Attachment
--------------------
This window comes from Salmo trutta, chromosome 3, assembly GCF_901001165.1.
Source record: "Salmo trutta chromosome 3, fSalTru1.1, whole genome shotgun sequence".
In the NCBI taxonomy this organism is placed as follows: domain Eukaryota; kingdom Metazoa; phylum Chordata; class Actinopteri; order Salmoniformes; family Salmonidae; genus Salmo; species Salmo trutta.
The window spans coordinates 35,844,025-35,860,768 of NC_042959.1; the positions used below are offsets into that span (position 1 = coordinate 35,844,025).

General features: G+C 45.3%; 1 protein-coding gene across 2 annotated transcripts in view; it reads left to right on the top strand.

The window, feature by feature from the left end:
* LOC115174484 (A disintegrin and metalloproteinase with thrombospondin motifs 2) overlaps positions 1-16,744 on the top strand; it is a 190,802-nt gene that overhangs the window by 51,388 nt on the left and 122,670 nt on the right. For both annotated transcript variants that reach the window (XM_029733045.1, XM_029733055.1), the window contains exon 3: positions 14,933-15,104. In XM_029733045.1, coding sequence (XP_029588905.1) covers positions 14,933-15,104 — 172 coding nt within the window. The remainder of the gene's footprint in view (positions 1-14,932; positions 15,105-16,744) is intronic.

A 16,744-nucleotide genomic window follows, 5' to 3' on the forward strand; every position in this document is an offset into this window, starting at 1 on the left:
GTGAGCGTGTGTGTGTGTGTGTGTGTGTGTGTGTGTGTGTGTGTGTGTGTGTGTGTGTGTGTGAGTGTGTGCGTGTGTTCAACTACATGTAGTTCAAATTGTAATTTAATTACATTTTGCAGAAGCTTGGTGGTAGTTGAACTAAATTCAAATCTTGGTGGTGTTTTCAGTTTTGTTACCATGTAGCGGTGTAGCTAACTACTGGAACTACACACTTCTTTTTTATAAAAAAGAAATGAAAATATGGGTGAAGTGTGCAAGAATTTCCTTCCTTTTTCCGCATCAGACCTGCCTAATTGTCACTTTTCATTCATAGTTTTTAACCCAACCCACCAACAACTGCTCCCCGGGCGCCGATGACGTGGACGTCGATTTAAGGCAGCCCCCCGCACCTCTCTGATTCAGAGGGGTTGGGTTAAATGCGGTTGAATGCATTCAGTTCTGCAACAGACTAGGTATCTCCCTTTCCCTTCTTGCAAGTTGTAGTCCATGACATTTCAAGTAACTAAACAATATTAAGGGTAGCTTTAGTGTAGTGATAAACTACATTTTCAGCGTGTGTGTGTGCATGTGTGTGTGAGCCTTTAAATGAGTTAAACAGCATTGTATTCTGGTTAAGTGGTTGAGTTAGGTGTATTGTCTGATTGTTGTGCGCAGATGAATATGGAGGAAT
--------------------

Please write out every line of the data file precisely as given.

This window comes from Salmo trutta, chromosome 3, assembly GCF_901001165.1.
Source record: "Salmo trutta chromosome 3, fSalTru1.1, whole genome shotgun sequence".
In the NCBI taxonomy this organism is placed as follows: domain Eukaryota; kingdom Metazoa; phylum Chordata; class Actinopteri; order Salmoniformes; family Salmonidae; genus Salmo; species Salmo trutta.
The window spans coordinates 35,844,025-35,860,768 of NC_042959.1; the positions used below are offsets into that span (position 1 = coordinate 35,844,025).

General features: G+C 45.3%; 1 protein-coding gene across 2 annotated transcripts in view; it reads left to right on the top strand.

The window, feature by feature from the left end:
* LOC115174484 (A disintegrin and metalloproteinase with thrombospondin motifs 2) overlaps positions 1-16,744 on the top strand; it is a 190,802-nt gene that overhangs the window by 51,388 nt on the left and 122,670 nt on the right. For both annotated transcript variants that reach the window (XM_029733045.1, XM_029733055.1), the window contains exon 3: positions 14,933-15,104. In XM_029733045.1, coding sequence (XP_029588905.1) covers positions 14,933-15,104 — 172 coding nt within the window. The remainder of the gene's footprint in view (positions 1-14,932; positions 15,105-16,744) is intronic.

A 16,744-nucleotide genomic window follows, 5' to 3' on the forward strand; every position in this document is an offset into this window, starting at 1 on the left:
GTGAGCGTGTGTGTGTGTGTGTGTGTGTGTGTGTGTGTGTGTGTGTGTGTGTGTGTGTGTGTGAGTGTGTGCGTGTGTTCAACTACATGTAGTTCAAATTGTAATTTAATTACATTTTGCAGAAGCTTGGTGGTAGTTGAACTAAATTCAAATCTTGGTGGTGTTTTCAGTTTTGTTACCATGTAGCGGTGTAGCTAACTACTGGAACTACACACTTCTTTTTTATAAAAAAGAAATGAAAATATGGGTGAAGTGTGCAAGAATTTCCTTCCTTTTTCCGCATCAGACCTGCCTAATTGTCACTTTTCATTCATAGTTTTTAACCCAACCCACCAACAACTGCTCCCCGGGCGCCGATGACGTGGACGTCGATTTAAGGCAGCCCCCCGCACCTCTCTGATTCAGAGGGGTTGGGTTAAATGCGGTTGAATGCATTCAGTTCTGCAACAGACTAGGTATCTCCCTTTCCCTTCTTGCAAGTTGTAGTCCATGACATTTCAAGTAACTAAACAATATTAAGGGTAGCTTTAGTGTAGTGATAAACTACATTTTCAGCGTGTGTGTGTGCATGTGTGTGTGAGCCTTTAAATGAGTTAAACAGCATTGTATTCTGGTTAAGTGGTTGAGTTAGGTGTATTGTCTGATTGTTGTGCGCAGATGAATATGGAGGAAT